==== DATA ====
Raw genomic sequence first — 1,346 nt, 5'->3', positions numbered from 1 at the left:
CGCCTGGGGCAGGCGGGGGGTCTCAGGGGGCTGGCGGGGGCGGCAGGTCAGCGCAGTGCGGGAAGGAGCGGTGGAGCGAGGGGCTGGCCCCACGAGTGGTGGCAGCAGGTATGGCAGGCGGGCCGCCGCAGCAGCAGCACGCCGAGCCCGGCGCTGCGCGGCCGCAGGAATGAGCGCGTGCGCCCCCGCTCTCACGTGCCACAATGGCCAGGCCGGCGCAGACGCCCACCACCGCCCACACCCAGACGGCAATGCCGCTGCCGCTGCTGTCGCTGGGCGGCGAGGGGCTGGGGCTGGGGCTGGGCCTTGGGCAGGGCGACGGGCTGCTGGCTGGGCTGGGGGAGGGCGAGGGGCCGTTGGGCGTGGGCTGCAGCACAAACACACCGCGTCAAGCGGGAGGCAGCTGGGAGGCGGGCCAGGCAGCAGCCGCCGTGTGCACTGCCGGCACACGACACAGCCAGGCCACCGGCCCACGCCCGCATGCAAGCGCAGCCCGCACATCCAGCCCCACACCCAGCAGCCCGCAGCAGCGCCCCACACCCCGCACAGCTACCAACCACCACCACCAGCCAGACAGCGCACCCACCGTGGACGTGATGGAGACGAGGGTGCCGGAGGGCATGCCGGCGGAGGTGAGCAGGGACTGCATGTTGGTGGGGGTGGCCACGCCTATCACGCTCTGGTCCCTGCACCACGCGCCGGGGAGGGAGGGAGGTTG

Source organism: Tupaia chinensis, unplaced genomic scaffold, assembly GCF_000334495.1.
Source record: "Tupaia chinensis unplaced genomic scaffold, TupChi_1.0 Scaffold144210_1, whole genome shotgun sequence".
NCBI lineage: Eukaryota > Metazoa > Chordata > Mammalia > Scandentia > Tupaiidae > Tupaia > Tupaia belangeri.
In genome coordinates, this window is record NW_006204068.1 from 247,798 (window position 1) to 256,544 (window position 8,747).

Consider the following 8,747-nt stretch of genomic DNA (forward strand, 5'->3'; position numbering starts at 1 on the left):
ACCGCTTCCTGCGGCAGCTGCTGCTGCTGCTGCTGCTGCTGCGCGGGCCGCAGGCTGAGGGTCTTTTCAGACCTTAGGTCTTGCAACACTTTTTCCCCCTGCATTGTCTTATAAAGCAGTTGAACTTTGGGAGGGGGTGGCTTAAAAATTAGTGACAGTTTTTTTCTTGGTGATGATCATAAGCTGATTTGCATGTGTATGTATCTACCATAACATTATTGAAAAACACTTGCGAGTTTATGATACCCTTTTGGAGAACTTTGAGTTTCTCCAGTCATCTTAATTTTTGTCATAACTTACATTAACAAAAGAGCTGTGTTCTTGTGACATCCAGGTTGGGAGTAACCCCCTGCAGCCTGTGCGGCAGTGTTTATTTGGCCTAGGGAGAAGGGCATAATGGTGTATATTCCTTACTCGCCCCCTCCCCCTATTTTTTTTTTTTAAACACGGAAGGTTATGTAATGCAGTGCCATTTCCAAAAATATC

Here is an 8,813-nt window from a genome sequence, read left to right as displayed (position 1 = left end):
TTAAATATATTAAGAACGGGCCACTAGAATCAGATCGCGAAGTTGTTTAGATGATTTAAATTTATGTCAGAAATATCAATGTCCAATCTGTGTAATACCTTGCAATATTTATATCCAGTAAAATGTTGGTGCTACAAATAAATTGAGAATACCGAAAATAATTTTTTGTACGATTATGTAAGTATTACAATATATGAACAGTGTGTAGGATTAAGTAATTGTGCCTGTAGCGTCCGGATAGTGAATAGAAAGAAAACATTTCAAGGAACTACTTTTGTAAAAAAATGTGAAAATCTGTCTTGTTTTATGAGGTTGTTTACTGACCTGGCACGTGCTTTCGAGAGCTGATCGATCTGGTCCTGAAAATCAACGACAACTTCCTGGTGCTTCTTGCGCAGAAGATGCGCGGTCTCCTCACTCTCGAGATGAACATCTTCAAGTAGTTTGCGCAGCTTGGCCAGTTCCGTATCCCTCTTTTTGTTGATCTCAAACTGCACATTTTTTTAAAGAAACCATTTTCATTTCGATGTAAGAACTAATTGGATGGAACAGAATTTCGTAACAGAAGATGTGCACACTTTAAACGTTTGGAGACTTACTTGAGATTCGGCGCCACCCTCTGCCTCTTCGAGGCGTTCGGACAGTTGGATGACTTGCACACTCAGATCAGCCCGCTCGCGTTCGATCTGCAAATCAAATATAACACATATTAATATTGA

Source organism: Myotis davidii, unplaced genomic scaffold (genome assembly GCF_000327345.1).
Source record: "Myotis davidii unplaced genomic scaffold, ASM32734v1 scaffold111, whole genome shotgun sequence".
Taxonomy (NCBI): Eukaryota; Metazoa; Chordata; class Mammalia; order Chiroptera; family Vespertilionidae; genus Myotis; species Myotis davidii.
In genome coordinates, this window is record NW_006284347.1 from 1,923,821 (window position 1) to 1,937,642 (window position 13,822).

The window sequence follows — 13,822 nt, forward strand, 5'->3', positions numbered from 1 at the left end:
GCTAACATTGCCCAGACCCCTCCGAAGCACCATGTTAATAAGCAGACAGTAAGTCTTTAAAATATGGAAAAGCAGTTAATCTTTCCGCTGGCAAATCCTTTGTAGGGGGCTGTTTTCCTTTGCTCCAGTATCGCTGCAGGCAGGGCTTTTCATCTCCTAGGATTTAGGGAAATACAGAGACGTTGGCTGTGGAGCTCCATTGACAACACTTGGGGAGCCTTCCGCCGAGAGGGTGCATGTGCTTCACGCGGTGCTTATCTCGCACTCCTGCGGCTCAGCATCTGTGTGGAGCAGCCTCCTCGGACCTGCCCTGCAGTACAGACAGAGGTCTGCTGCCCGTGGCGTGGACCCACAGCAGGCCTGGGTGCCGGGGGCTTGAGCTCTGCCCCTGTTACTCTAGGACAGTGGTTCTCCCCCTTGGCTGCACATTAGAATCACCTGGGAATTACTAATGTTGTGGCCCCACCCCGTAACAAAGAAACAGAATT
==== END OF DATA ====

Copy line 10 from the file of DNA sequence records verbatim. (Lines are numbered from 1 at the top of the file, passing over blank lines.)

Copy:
TTAAATATATTAAGAACGGGCCACTAGAATCAGATCGCGAAGTTGTTTAGATGATTTAAATTTATGTCAGAAATATCAATGTCCAATCTGTGTAATACCTTGCAATATTTATATCCAGTAAAATGTTGGTGCTACAAATAAATTGAGAATACCGAAAATAATTTTTTGTACGATTATGTAAGTATTACAATATATGAACAGTGTGTAGGATTAAGTAATTGTGCCTGTAGCGTCCGGATAGTGAATAGAAAGAAAACATTTCAAGGAACTACTTTTGTAAAAAAATGTGAAAATCTGTCTTGTTTTATGAGGTTGTTTACTGACCTGGCACGTGCTTTCGAGAGCTGATCGATCTGGTCCTGAAAATCAACGACAACTTCCTGGTGCTTCTTGCGCAGAAGATGCGCGGTCTCCTCACTCTCGAGATGAACATCTTCAAGTAGTTTGCGCAGCTTGGCCAGTTCCGTATCCCTCTTTTTGTTGATCTCAAACTGCACATTTTTTTAAAGAAACCATTTTCATTTCGATGTAAGAACTAATTGGATGGAACAGAATTTCGTAACAGAAGATGTGCACACTTTAAACGTTTGGAGACTTACTTGAGATTCGGCGCCACCCTCTGCCTCTTCGAGGCGTTCGGACAGTTGGATGACTTGCACACTCAGATCAGCCCGCTCGCGTTCGATCTGCAAATCAAATATAACACATATTAATATTGA